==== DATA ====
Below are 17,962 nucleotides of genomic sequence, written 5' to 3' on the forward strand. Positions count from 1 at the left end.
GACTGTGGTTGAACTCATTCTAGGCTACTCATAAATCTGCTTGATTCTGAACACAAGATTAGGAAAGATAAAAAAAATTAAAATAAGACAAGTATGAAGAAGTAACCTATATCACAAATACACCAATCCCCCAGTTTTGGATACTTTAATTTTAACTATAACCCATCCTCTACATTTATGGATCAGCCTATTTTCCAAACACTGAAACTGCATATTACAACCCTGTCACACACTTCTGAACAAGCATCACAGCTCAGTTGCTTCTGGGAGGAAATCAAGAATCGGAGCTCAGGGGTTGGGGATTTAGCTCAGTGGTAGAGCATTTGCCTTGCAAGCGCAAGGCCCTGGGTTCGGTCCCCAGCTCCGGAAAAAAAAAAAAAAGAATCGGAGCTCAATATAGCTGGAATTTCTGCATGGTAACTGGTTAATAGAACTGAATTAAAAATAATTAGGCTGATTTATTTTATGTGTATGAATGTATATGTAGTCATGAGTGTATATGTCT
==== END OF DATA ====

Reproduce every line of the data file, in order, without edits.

Below are 17,962 nucleotides of genomic sequence, written 5' to 3' on the forward strand. Positions count from 1 at the left end.
GACTGTGGTTGAACTCATTCTAGGCTACTCATAAATCTGCTTGATTCTGAACACAAGATTAGGAAAGATAAAAAAAATTAAAATAAGACAAGTATGAAGAAGTAACCTATATCACAAATACACCAATCCCCCAGTTTTGGATACTTTAATTTTAACTATAACCCATCCTCTACATTTATGGATCAGCCTATTTTCCAAACACTGAAACTGCATATTACAACCCTGTCACACACTTCTGAACAAGCATCACAGCTCAGTTGCTTCTGGGAGGAAATCAAGAATCGGAGCTCAGGGGTTGGGGATTTAGCTCAGTGGTAGAGCATTTGCCTTGCAAGCGCAAGGCCCTGGGTTCGGTCCCCAGCTCCGGAAAAAAAAAAAAAAGAATCGGAGCTCAATATAGCTGGAATTTCTGCATGGTAACTGGTTAATAGAACTGAATTAAAAATAATTAGGCTGATTTATTTTATGTGTATGAATGTATATGTAGTCATGAGTGTATATGTCT